Kristen Sparrow • December 19, 2015
This study explores
which acupuncture points might best modulate the hypothalamus/pituitary axis. This information correlates directly with my HRV work since the stress response is associated with the HPAA. So this will be pretty fun to evaluate the HRV response to the points that they determined to be the most active eg Shenshu (BL23), Ganshu (BL18), Qimen (LR14), Jingmen (GB25), Riyue (GB24), Zangmen (LR13), Dazui (DU14) and auricular concha region (ACR).
These points are different from ones I usually use for nervous system balancing, so maybe I’ve been missing an important piece. A Swiss doctor I met at the Society for Acupuncture Research meeting told me he uses triangular needle blood letting at 43V for patients with panic and gets great results. I’m wondering if he is activating innervation to the adrenals even though higher up.
In this study, the electrophysiological method was adopted to record synchronously the activities of 43 CRH-like neurons after acupuncture stimulations at 33 acupoints located at the different regions. The acupoints that specifically activate certain CRH-like neurons (specificity acupoints) were selected. Furthermore, we investigated in a rat model of unpredictable chronic mild stress (UCMS) whether these specificity acupoints regulate HPAA function. The endpoints of measurement include corticosterone (CORT) level in peripheral blood, the expressions of corticotrophin releasing hormone (CRH) and glucocorticoid receptor (GR) protein in PVN and the animal behavioral performance.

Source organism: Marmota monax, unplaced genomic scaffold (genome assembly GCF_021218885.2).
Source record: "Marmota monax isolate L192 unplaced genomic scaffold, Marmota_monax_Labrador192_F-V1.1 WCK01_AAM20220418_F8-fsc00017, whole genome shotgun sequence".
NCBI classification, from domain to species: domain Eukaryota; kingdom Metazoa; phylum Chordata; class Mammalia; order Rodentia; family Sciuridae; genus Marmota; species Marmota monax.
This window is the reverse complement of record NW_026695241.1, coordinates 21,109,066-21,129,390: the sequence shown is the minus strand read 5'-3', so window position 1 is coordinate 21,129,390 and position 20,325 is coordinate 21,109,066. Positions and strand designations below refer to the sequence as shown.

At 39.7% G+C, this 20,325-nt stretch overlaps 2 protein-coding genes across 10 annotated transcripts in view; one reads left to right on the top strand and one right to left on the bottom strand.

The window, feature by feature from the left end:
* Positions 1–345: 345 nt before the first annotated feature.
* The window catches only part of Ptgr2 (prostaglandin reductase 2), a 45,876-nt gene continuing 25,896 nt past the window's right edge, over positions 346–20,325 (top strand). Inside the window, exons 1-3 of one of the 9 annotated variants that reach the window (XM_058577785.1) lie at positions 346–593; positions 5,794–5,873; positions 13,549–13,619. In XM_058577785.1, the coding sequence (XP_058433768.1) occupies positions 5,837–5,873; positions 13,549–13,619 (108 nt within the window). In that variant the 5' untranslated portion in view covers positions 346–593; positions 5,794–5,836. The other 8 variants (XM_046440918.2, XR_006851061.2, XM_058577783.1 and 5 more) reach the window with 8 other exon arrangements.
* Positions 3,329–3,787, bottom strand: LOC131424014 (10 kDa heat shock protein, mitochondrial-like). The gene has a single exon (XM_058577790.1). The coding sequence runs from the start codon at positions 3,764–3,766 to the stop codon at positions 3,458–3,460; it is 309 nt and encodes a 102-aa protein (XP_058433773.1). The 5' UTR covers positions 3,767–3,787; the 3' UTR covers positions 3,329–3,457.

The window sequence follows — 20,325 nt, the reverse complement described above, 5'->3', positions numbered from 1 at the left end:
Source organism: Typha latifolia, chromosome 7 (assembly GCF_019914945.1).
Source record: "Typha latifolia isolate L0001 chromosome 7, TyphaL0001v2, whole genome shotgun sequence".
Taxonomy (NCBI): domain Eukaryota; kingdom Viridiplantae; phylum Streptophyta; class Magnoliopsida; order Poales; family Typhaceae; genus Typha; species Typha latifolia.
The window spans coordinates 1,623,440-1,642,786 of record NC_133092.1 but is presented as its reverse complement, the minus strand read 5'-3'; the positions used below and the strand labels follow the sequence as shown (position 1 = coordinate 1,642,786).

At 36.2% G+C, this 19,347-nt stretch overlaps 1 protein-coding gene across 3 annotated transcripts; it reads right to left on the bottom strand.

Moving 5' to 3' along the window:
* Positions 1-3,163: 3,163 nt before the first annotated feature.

Our results reveal that Shenshu (BL23), Ganshu (BL18), Qimen (LR14), Jingmen (GB25), Riyue (GB24), Zangmen (LR13), Dazui (DU14) and auricular concha region (ACR) are the specificity acupoints; and Gallbladder, Liver and Du Channels were the specificity Channels. The acupoints on Gallbladder Channel and the acupoints innervated by the same spinal cord segments as the adrenal gland demonstrated dramatic effects